If you follow the standard narrative,
you’ve probably been raised to believe that addiction is either:

A. A character flaw that comes from laziness and too much partying

B. A disease that hijacks a person's brain and a chemical reality that you cannot change.

As it turns out, both these answers are incomplete.

C. None of the above

 

Human beings have a deep need to bond and form connections. It's how we get our satisfaction. If we can't connect with each other, we will connect with anything we can find. A heroin addict has bonded with heroin because she couldn't bond safely with something else.

 
- Dr. Peter Cohen
Recent studies in neuroscience, psychology and sociology suggest that the opposite of addiction is not sobriety: rather, it is authentic connection and a deeply rooted sense of purpose & belonging.

Sadly, connection experiences are often outsourced or missing from the modern human experience, regardless of socioeconomic background or cultural affiliation.

The modern opioid addiction crisis is out of control.

The people we love who are recovering from opiate or heroin bonds have a limited set of options for their post-detox life, and often even fewer resources available to create and follow plans that lead to sustainable health. Most return to the dysfunctional environments they came from, or find their way into rehab facilities, halfway houses and prisons where they feel lonelier than ever.

Long-term healing is rare because most options make people feel even lonelier

Rehab

Prison and/or solitary confinement

Methadone clinics

 

Addiction is an adaptation.

It's not you.

It's your cage

 
- Johann Hari
The SeekHealing project implements creative ideas that turn the traditional rehab model upside-down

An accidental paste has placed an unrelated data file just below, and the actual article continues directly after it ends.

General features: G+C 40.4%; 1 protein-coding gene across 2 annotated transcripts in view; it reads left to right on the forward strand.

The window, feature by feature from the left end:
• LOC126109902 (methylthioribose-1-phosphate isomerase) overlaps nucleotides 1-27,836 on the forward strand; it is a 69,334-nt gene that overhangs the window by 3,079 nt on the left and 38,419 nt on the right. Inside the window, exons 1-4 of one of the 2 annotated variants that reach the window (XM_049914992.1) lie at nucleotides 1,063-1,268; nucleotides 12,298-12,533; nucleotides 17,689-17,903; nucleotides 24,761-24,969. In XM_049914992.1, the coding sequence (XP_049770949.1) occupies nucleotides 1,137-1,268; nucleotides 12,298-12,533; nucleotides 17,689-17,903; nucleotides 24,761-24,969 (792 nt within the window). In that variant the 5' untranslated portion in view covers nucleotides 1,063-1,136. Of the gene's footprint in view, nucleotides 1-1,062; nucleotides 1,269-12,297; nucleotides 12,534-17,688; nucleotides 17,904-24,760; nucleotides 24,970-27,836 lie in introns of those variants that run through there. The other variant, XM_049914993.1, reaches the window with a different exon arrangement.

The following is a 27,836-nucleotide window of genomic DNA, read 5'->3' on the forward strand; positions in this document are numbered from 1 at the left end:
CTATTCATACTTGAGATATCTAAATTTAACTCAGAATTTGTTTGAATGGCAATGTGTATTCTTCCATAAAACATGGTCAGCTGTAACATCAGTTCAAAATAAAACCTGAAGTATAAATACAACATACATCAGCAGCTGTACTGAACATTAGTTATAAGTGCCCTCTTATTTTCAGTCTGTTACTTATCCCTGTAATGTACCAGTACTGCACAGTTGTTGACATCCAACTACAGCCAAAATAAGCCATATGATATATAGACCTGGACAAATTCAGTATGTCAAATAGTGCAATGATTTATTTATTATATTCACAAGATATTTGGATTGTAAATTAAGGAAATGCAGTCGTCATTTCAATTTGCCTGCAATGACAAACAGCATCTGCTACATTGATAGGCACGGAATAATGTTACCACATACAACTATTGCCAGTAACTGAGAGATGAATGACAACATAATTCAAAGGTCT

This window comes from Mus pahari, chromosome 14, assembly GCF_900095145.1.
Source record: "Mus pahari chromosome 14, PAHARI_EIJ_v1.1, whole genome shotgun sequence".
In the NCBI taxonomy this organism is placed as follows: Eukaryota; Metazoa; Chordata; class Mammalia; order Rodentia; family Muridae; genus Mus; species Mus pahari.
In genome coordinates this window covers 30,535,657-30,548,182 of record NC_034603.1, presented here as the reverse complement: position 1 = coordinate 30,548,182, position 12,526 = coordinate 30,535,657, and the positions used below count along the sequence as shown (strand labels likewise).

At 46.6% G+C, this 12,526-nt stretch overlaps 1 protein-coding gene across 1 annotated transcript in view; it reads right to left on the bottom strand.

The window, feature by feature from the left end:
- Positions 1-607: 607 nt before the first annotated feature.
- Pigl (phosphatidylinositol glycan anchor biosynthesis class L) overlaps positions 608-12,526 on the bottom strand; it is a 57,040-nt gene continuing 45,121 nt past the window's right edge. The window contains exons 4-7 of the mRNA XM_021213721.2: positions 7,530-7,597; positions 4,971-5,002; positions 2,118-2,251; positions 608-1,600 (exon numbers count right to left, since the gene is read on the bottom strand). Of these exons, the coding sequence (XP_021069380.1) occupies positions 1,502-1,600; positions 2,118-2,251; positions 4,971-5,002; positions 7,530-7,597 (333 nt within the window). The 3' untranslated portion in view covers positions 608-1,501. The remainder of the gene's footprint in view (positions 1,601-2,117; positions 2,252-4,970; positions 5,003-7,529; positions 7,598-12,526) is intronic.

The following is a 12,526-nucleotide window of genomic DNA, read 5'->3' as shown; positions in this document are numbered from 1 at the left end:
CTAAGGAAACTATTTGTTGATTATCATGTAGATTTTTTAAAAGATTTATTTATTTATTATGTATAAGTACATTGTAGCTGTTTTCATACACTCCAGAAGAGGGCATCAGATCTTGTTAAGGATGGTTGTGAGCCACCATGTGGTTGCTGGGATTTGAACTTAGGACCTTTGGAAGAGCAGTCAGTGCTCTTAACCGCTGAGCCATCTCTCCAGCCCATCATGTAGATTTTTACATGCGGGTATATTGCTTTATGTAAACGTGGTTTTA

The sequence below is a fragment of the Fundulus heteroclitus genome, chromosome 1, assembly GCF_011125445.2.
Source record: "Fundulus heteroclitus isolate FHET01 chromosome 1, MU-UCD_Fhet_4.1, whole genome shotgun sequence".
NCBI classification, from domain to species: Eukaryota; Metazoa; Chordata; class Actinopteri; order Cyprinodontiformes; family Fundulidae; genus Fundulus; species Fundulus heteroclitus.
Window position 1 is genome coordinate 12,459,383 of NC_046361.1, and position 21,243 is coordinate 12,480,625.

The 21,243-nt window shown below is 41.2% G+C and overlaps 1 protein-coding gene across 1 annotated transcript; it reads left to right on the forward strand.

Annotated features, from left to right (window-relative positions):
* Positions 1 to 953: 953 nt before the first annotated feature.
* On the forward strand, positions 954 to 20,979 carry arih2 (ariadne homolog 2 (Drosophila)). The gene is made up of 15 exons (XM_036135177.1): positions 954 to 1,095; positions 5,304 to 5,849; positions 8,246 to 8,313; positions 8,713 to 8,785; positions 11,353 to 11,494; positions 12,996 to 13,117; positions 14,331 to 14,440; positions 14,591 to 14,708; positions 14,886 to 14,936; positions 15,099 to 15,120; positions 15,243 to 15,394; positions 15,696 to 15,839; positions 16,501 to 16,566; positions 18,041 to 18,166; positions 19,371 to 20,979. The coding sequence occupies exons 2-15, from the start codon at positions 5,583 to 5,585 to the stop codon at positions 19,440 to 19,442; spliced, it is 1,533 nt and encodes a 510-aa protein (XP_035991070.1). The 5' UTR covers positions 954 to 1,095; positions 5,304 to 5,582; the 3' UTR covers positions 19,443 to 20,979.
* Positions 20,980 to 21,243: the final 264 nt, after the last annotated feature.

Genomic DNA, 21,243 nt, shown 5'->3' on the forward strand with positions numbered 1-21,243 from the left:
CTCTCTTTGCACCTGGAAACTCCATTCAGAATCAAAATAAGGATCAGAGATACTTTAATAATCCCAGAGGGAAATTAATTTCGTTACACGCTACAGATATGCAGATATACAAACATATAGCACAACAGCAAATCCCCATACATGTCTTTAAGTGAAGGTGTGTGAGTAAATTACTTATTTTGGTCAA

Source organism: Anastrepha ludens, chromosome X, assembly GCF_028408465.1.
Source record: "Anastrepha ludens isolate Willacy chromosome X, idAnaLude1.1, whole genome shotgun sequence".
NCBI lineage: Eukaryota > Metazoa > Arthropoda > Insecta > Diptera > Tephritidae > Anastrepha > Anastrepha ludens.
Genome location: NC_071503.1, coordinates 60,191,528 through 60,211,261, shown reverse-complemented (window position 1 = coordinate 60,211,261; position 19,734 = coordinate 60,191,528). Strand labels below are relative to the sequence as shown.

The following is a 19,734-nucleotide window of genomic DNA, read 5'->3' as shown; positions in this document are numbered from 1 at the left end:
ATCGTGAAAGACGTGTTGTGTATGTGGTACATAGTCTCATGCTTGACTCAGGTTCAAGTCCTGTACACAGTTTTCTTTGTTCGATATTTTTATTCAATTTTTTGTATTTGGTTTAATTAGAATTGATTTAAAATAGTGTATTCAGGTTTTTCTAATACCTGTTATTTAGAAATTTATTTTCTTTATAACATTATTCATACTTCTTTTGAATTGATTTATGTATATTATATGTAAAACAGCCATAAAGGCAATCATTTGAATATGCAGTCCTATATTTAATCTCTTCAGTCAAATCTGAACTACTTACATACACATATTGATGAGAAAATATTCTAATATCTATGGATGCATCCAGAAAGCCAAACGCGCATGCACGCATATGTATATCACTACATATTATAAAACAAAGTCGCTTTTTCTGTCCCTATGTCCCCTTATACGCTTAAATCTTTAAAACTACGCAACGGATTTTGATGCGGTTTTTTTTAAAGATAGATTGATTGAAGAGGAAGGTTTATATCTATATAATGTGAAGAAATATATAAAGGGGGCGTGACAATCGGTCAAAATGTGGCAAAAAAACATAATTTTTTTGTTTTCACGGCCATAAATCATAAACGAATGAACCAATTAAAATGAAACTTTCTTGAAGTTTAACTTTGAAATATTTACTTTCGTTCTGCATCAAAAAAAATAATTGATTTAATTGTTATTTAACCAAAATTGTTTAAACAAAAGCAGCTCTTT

Our facilities & programs are intentionally designed to enhance an individual’s experience of connectedness, rather than diagnosing & treating specific problems.

We believe that using the label addict facilitates socially-acceptable shaming. Stigmatizing people as addicts and creating non-addict/addict relationships in therapeutic settings often worsens the roots causes of addiction: isolation and disconnectedness.

In the face of pain we all have the choice to either do nothing, or to become seekers.
seek · er / ˈsēkər / noun
a person who is actively seeking to become a better human by overcoming unhealthy behaviors, addictions, and/or compulsions and their associated emotional triggers.
If we choose to accept the challenge and to seek healing, we will each also have the opportunity to become a listener & support our fellow seekers.
lis·ten·er / ˈlis(ə)nər / noun
a seeker who chooses to help another seeker by intentionally creating a context for authentic interpersonal connection
As we grow, we learn how to continuously transition between these roles with humility and grace. Usually, with the help & community support of a particular booster
con·nec·tion boost·er / kəˈnekSH(ə)n / ˈbo͞ostər / noun
any ritual, activity or practice that facilitates healing, personal growth, mindfulness, inner peace, and/or a sense of connectedness to self/other/nature
Healing and happiness don’t come in a pill

The right prescription might help you get started, but the journey to integrated health is a long road in which we need each other to help navigate. The truth is, the only ‘medicine’ that works for everyone is connection: meaningful and authentic connection with ourselves, with each other, and with our planet.

 

We are the medicine

 
- Dimitri Mugianis